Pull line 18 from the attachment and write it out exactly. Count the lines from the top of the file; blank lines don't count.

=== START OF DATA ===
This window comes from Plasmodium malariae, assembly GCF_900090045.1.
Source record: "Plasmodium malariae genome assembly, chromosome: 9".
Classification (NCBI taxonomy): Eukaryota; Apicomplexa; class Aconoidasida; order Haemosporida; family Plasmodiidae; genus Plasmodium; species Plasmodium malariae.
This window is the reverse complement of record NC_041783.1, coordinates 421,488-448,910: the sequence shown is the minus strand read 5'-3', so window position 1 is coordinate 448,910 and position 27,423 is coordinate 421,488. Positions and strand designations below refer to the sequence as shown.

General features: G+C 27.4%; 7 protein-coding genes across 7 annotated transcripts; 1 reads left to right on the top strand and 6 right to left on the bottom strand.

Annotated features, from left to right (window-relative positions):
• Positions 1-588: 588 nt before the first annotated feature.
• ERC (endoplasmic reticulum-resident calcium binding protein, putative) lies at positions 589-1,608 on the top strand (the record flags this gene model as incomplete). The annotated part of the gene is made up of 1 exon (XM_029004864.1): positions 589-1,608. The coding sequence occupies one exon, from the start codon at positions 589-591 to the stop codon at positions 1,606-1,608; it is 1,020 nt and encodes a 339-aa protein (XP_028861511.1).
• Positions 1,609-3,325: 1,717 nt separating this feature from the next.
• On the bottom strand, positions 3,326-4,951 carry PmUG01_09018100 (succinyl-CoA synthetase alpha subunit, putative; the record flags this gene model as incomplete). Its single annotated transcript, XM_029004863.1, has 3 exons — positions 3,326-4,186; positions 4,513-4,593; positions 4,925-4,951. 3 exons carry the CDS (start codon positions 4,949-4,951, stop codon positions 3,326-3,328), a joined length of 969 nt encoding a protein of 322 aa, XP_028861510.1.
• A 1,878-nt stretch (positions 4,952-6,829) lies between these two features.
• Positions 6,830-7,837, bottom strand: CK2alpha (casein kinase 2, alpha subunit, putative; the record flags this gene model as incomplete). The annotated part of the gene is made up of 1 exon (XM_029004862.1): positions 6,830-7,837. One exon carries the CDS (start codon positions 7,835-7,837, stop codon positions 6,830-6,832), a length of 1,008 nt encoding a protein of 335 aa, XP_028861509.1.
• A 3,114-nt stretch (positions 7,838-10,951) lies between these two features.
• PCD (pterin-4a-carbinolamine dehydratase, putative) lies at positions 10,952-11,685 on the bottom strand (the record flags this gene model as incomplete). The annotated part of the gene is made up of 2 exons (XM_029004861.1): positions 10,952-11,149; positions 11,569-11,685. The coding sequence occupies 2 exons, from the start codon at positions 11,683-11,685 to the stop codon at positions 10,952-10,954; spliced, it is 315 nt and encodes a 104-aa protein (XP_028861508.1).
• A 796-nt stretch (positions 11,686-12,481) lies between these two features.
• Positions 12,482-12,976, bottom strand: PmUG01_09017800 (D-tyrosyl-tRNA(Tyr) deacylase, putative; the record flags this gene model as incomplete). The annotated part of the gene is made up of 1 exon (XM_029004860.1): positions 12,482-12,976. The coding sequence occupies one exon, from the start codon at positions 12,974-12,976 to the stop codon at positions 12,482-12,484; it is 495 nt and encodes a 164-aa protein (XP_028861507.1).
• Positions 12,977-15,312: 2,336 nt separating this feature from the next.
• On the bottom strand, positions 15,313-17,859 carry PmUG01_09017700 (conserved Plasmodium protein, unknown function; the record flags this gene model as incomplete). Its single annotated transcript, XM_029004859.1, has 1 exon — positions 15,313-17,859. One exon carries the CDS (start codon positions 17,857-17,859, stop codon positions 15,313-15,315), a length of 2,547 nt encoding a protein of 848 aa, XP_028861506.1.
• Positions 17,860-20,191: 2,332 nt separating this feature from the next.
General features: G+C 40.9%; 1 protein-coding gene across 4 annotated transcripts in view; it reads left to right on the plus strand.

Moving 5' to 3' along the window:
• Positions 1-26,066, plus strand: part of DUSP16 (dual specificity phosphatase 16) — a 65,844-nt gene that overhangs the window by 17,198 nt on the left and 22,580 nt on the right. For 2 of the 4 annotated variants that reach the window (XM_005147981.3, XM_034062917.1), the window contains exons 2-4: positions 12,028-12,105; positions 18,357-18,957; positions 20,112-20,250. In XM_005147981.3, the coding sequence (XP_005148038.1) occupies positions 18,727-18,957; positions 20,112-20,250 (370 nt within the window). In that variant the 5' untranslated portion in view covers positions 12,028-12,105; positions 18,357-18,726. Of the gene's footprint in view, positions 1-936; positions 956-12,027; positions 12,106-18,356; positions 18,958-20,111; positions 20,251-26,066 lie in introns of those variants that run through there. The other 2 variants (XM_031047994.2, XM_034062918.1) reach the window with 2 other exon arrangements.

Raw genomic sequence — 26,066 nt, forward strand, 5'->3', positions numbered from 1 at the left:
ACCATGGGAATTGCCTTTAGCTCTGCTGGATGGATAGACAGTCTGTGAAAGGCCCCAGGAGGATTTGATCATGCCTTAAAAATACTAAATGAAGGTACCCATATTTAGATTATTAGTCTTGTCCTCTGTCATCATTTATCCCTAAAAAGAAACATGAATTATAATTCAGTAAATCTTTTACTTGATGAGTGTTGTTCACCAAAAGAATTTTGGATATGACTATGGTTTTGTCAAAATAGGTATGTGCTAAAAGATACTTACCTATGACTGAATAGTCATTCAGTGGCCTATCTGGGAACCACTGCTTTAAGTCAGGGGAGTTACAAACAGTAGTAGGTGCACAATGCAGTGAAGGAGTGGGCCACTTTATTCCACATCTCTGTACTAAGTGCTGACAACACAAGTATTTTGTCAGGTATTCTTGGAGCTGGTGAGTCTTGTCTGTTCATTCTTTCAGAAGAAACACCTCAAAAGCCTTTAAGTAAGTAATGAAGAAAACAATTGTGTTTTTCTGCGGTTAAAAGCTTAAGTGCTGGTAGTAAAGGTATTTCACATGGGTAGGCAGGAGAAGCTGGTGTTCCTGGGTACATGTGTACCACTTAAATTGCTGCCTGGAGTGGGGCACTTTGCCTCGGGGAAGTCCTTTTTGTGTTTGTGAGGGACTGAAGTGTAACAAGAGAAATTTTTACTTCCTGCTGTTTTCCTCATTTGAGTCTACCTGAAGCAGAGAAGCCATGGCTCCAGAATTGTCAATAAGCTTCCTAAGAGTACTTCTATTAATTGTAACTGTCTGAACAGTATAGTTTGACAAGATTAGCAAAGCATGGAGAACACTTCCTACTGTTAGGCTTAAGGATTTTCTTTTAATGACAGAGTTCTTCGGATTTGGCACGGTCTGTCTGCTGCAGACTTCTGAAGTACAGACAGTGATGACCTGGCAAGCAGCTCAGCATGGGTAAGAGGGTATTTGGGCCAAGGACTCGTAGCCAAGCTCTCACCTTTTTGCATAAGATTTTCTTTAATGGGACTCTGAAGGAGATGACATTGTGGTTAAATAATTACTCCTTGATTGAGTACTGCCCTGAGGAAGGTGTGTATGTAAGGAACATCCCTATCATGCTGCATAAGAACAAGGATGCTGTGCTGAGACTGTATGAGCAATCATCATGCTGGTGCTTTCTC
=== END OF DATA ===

• On the bottom strand, positions 15,313-17,859 carry PmUG01_09017700 (conserved Plasmodium protein, unknown function; the record flags this gene model as incomplete). Its single annotated transcript, XM_029004859.1, has 1 exon — positions 15,313-17,859. One exon carries the CDS (start codon positions 17,857-17,859, stop codon positions 15,313-15,315), a length of 2,547 nt encoding a protein of 848 aa, XP_028861506.1.